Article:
What is the use of documentary collection in international trade?

A documentary collection is a process where an exporter instructs their bank to forward export documents to importer’s bank for payment. Learn more in this blog.
Documentary collection in international trade
In international trade, exporters often rely on banks to handle the paperwork associated with the shipment of their goods. Acting as intermediaries, the banks request payment from the importer in exchange for the documents required for the products' release from customs. This creates the need for a streamlined documentary collection process. Success in documentary collection depends on the trust and relationship between the importer and exporter. In this blog post, we will discuss how documentary collection works, and its various advantages and disadvantages in facilitating international trade.

What is documentary collection?

Documentary collection (D/C) is a transaction in which the exporter entrusts the collection of payment to their bank (the remitting bank). The remitting bank sends the necessary papers and payment instructions to the importer’s bank (the collecting bank). In return for the documents, the banks collect money from the importer and transfer it to the exporter.

In D/Cs, a bill of exchange, commonly known as a draft, is used. The importer is required to pay the face amount either immediately or on a specified future date. The collection cover letter outlines instructions specifying the documents needed to deliver the goods to the importer1.

Types of documentary collection

Some of the types of documentary collection are:

Documents Against Payment (D/P)

A D/P transaction uses a sight draft, and payment is made at the time of transaction. In other words, the importer is required to settle the payment with the collecting bank as soon as they receive the draft, before the shipping documents are made available to them. This is the most popular form of documentary collection as it poses the least amount of risk to all parties.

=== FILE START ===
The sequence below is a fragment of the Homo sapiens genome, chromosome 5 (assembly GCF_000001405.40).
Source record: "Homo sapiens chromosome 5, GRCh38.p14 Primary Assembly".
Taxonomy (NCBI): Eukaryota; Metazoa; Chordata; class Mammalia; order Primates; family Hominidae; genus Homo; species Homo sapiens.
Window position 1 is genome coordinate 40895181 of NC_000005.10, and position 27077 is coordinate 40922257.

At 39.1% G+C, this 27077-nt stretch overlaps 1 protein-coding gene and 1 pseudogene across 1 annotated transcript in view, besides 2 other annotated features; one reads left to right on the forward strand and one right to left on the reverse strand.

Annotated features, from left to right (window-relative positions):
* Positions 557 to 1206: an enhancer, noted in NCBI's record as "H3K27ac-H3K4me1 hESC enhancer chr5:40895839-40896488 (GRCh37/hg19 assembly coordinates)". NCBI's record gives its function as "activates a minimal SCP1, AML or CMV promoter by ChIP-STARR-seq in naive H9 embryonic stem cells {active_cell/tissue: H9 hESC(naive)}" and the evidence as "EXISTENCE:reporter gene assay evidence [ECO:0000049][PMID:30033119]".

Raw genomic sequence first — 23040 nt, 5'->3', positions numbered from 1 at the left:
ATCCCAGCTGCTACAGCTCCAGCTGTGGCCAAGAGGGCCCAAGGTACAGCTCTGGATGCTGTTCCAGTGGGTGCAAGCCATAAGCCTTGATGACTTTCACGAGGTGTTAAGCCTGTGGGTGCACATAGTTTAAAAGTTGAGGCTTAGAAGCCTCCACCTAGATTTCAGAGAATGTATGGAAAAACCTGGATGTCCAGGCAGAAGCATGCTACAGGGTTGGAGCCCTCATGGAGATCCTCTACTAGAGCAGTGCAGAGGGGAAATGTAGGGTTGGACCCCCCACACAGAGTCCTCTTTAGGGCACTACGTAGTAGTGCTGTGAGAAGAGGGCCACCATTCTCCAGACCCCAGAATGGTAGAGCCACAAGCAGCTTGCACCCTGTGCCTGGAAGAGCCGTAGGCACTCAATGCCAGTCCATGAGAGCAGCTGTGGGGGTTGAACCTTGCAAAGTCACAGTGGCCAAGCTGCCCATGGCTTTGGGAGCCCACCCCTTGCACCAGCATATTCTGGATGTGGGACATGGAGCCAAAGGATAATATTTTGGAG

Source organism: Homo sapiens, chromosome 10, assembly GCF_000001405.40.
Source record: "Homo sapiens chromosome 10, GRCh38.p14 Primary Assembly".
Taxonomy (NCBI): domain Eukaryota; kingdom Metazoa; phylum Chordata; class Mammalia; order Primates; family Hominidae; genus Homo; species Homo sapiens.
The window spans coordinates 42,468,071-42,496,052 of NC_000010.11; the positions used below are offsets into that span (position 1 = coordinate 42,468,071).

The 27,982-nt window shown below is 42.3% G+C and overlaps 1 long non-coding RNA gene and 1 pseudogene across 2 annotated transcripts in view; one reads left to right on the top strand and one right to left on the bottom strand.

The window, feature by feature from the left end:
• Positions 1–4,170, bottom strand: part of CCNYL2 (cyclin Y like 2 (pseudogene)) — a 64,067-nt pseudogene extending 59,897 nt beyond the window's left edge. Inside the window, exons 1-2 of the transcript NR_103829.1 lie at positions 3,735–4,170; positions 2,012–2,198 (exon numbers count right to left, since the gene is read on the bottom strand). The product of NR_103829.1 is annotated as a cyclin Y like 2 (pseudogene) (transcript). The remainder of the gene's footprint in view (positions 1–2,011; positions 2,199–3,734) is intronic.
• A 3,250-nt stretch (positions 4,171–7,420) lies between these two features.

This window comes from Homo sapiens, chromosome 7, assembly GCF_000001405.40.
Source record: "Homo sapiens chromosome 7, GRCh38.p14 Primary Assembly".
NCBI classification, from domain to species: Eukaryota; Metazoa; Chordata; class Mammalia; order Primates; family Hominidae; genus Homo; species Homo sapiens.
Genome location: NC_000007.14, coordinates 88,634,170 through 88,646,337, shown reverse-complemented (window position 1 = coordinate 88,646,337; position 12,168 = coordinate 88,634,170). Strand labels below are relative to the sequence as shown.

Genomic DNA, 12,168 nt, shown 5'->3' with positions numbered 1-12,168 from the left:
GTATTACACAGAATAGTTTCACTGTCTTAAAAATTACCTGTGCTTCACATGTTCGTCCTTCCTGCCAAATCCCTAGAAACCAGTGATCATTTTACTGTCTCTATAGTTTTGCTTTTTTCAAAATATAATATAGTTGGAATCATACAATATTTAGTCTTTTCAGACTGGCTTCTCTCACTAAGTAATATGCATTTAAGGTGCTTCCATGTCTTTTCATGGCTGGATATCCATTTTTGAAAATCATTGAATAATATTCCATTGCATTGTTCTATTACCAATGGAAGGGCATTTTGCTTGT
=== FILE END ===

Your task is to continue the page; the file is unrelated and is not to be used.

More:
Documents Against Acceptance (D/A)

A D/A transaction utilizes a time draft or term draft which provides a credit arrangement to the importer. The documents are released to the importer after they sign and accept the draft. The importer can claim goods, however, they are legally obligated to complete payment by a previously agreed-upon date. On the specified date, the collecting bank sends a payment request to the importer. Once the collecting bank has received the amount, it transfers the money to the remitting bank so that the exporter can be paid2.

List of prohibited goods when shipping from India to the UK

Every country has its own set of regulations concerning what can and cannot be shipped across its borders. Before packing your goods, familiarize yourself with prohibited goods to ensure smooth customs clearance. Some of the following products are under prohibited category to ship to the UK3:
• Illegal drugs
• Animal products not fit for human consumption
• Counterfeit currency or banknotes
• Toxic and hazardous materials
• Obscene material
• Tobacco and alcohol

When to use documentary collection?

Documentary collection can be useful in the following instances3:

Established business relationships:

Documentary collection is often used between parties with a well-established business relationship. If the exporter and importer have a history of successful transactions and trust each other's integrity, this method can be a cost-effective and efficient choice.

Lower-risk transactions:

Documentary collection can be suitable for lower-risk transactions where the exporter is confident in the importer's capacity and willingness to pay. It offers an alternative to more complex and expensive methods like letters of credit.

Cash flow considerations:

Documentary collection offers the exporter greater control over payment timing. By sending shipping documents to the importer's bank, the exporter can ensure that the documents are only released upon payment or acceptance. This can be beneficial for managing cash flow and reducing the risk of delayed payments.

Importer's country regulations:

Certain countries have specific regulations or restrictions on the use of letters of credit. In such cases, documentary collection can serve as a viable alternative that complies with local regulations while facilitating the trade transaction.

Cost considerations:

Documentary collection typically involves fewer fees and administrative costs compared to letters of credit. This makes it an attractive option for smaller transactions or businesses with limited resources.

Advantages of documentary collection

Documentary collection offers several advantages for exporters and importers engaged in international trade. Some key benefits are4:


Compared to letters of credit, documentary collection involves fewer fees and administrative costs. This can be advantageous for smaller businesses or transactions with lower values.